Will the arrival of electric vehicles be the final revolutionary event that spells the end of the automotive aftermarket?
The EVs are coming, the EVs are coming! I am sure that many of you recognize this play on words from Paul Revere’s famous midnight ride. I am also sure that some of the readers of this article view the arrival of electric vehicles as the final revolutionary event that spells the end of the automotive aftermarket. I want to add a little perspective for those worried about our demise.
I began my career in the automotive aftermarket in the late 1960s, and it seems like, from that point, something was coming down the pike that was going to be the end of the aftermarket. One of the first things I can remember being an industry killer was the arrival of “breaker-less” ignition in the early 1970s. What in the world would everybody do if we could no longer sell points, condensers, and rotors?
It seems like the aftermarket was going to be doomed ever since the disappearance of the traditional tune-up. Here is a small sampling of changes that were going to ruin the aftermarket: fuel injection, foreign cars, rack and pinion steering, MacPherson strut suspension, smaller displacement engines, OBDII, extended service intervals, extended warranties, ADAS, telematics — and who can forget the general fear of a takeover by new car dealers?
Not only has the aftermarket met every one of these challenges, but it has turned these changes into opportunities to grow the overall market. Remanufactured steering racks and complete strut assemblies are prime examples of the automotive aftermarket seizing opportunities brought on by change. This is why the aftermarket continues to thrive and why, in my opinion, it remains one of the most stable and vital industries within the U.S. economy.
Much has been made about EVs having significantly fewer moving parts than traditional internal combustion drivetrains, and it is true that they do. However, they still have a lot of conventional wear components such as brakes, ride control, suspension and steering components, wiper blades, and even cabin air filters. I would also suspect there will be a sizable opportunity with diagnostics and electronic components over time due to the sophisticated technology within the EV platform.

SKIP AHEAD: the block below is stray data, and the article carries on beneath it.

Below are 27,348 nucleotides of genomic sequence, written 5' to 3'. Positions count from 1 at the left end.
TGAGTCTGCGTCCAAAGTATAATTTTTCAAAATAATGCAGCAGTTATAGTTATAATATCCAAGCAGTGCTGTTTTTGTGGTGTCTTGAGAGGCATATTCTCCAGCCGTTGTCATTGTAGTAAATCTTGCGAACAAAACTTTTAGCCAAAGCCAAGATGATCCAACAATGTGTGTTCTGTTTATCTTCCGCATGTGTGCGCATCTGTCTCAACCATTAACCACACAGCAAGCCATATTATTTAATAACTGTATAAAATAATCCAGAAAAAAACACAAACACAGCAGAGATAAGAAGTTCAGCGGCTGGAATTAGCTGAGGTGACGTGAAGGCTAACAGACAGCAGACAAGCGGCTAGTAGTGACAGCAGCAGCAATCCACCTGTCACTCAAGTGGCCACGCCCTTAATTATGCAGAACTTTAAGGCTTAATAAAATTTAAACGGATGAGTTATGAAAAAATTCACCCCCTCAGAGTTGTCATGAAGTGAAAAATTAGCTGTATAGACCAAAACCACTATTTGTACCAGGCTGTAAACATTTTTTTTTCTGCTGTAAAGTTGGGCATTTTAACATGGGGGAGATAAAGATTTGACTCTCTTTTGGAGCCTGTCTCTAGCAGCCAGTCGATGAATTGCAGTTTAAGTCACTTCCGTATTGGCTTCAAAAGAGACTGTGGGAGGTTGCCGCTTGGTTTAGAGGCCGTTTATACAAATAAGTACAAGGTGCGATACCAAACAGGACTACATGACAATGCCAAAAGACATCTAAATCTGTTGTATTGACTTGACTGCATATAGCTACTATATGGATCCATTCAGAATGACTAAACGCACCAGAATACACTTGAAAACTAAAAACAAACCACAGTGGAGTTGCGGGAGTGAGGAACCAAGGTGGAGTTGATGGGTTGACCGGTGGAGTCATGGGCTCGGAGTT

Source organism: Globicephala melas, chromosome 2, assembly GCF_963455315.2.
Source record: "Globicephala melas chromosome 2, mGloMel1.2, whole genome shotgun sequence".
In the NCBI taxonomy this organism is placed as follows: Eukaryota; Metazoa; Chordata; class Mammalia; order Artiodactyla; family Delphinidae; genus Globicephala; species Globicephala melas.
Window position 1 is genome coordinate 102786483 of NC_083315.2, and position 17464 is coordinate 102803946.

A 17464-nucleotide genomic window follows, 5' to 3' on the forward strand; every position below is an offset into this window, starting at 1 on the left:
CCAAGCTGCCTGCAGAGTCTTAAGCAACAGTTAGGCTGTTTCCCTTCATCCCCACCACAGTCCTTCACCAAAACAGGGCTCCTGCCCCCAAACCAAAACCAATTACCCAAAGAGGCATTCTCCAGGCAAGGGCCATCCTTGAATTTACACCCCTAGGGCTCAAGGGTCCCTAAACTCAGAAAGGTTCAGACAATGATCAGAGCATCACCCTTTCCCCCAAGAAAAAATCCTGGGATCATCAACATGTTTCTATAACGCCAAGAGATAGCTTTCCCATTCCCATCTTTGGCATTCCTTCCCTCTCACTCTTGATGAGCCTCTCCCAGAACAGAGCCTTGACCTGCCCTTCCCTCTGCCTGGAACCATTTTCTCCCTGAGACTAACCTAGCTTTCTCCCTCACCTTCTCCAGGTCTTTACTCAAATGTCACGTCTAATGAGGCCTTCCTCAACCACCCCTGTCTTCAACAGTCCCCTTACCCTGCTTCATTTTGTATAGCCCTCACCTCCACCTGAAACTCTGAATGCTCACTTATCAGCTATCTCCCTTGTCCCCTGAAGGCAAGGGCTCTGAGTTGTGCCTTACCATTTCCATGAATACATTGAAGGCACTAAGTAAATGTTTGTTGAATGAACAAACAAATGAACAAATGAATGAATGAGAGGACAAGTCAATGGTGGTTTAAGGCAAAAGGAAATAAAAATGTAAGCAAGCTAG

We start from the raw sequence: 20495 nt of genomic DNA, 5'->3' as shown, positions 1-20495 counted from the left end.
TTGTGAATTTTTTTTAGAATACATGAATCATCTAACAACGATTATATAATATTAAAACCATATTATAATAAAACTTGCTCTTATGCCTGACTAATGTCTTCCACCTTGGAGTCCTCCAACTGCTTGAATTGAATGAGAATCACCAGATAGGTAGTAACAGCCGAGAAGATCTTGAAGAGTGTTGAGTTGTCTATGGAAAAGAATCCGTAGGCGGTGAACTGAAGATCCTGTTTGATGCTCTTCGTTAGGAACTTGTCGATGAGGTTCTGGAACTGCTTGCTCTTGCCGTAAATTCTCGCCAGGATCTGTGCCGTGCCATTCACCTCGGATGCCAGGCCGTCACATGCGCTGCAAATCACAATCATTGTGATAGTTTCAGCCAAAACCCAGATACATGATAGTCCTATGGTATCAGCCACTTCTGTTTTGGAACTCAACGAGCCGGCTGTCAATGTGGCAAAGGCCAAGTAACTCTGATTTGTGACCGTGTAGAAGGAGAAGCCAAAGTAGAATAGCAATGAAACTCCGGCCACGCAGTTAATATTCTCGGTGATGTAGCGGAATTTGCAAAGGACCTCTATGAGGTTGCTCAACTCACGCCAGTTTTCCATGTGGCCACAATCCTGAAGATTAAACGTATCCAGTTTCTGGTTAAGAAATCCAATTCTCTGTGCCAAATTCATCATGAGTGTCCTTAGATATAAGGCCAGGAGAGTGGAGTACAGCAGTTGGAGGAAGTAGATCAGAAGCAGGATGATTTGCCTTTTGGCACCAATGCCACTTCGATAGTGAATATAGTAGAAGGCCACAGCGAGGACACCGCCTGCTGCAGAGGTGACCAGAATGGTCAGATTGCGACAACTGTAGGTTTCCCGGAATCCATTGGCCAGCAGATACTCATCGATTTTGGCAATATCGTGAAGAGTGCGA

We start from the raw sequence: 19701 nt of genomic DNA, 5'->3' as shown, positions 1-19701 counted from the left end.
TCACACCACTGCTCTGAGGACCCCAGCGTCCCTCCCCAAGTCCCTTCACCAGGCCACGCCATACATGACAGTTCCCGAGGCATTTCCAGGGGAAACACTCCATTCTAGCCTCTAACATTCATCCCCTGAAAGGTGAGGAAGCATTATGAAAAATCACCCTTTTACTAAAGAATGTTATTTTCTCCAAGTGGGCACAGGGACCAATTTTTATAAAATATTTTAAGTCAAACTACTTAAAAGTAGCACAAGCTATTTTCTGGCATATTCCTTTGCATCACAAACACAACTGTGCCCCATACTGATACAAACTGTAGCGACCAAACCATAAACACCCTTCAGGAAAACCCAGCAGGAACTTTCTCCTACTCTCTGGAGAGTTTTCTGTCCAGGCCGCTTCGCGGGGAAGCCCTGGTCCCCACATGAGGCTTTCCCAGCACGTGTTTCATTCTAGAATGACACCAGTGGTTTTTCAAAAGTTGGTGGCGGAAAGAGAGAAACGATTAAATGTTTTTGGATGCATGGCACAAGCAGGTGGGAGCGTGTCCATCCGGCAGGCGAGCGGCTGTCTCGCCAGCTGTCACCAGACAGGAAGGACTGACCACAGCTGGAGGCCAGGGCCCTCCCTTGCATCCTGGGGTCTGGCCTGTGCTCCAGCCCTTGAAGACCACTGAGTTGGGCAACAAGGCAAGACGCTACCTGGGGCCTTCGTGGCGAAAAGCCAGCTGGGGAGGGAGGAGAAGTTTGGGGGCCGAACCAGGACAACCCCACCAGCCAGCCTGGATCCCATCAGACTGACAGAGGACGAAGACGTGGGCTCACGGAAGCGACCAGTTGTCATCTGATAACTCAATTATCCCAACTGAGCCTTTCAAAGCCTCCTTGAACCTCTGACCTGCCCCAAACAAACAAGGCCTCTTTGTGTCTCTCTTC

So, will EVs present new challenges to the market? Yes. Will EVs change the market? Yes, eventually, they will. Will they kill the aftermarket? I highly doubt it. I predict the aftermarket will do what it has always done, grow the business by embracing the future, developing new opportunities, and meeting the new challenges head-on.
Steve Sharp’s career began in his father’s repair shop in 1967 and then moved to the parts side of the industry in 1973. For the last 48 years, Sharp has worked exclusively in the replacement parts segment of the automotive aftermarket. In 1988, Sharp began what would turn out to be a 33-year career with WORLDWIDE Trading Company/ WORLDPAC, from which he retired in 2021. He is currently studying for his master’s degree. Sharp can be reached at email@example.com